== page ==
The stethoscope has been a mainstay of the clincian’s toolkit since the late nineteenth century. In recent years, however, many digital health enthusiasts an even some clinicians have made some pretty dramatic statements about how the stethoscope is soon to be relegated to museums and history books thanks, in large part, to portable ultrasound devices.
A company based in Berkley is taking a different approach, with a device that aims to augment the traditional stethoscope and bring it into the 21st centry.
Eko Devices has developed a Bluetooth-enabled attachment for your stethoscope that captures high quality recordings of auscultated heart sounds. These sounds are then transferred automatically to the cloud, via a connected smartphone or tablet, where the acoustic pattern is compared to a library of over 30,000 heart sounds to identify the most likely cause of an abnormality. On the connected mobile device, the user can both re-listen to the heart sounds and also review the acoustic signal.
There are a number of interesting applications of the device. With an increasing focus on appropriate utilization of echocardiography, there is certainly potential to help primary care physicians identify benign heart sounds and avoid unnecessary imaging or specialty evaluation. Similarly, in the preoperative clinic, it could help augment the detection of serious valvular abnormalities that should warrant evaluation before the patient gets to the operating room.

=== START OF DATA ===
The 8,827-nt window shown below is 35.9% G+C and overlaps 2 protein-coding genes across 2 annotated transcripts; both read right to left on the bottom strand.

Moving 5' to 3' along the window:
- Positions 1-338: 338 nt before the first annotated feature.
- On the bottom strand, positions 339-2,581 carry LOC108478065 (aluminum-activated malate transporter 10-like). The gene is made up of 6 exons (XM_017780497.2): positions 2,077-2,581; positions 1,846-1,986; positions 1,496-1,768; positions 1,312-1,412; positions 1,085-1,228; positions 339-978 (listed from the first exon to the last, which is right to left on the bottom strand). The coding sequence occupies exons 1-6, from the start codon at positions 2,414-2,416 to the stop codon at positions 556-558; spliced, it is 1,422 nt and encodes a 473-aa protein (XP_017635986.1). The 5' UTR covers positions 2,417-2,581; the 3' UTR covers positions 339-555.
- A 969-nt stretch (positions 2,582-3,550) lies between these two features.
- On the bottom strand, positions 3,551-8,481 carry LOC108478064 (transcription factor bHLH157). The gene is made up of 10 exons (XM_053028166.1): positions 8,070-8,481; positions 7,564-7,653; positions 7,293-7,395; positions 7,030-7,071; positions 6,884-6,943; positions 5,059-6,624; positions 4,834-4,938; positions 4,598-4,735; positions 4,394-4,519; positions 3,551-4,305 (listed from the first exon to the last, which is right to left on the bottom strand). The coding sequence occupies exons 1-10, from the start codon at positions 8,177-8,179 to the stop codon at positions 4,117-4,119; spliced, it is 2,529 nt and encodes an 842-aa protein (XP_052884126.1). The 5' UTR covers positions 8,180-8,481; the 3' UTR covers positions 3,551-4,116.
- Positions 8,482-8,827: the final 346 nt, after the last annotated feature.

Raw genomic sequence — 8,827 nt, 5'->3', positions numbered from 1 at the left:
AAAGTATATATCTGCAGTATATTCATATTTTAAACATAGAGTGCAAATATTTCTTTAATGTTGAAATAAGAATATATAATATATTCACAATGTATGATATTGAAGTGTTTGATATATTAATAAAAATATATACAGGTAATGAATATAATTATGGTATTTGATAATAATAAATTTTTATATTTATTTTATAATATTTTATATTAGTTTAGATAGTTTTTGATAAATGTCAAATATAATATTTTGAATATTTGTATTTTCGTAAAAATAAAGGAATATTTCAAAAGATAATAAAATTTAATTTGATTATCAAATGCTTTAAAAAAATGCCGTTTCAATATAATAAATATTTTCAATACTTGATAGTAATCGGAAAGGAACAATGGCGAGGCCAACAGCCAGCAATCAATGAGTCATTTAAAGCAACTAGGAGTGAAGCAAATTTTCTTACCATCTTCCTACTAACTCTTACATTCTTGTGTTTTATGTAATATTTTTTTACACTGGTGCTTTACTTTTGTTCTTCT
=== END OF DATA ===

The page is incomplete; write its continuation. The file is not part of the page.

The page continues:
And for valvular disease that is monitored over time, there could be interesting applications for following disease progression. For example, aortic stenosis has a well-described progression of murmur timing in the cardiac cycle and obscuring of the second heart sound in more severe stenosis. It would be very interesting to see if that could be monitored with simple auscultation, though that would be complicated by undetected changes in systolic function or the development of, say, concomitant mitral regurgitation.
There are also applications in medical training as well, both in the recording of pathologic heart sounds for educational purposes as well as near real-time feedback to training clinicians on their assessment of the heart sounds. Similarly, the latter use could have application in telemedicine; consider for example enabling a remotely located primary care physician to obtain a second opinion on a heart murmur before having their patient drive a hundred miles for an echocardiogram.
Most of these applications are speculative at this point. The device has yet to receive FDA clearance, though that is reportedly expected in the next year or so. It’ll certainly be interesting to see whether the innovative approach taken here saves the venerated stethoscope from the history books.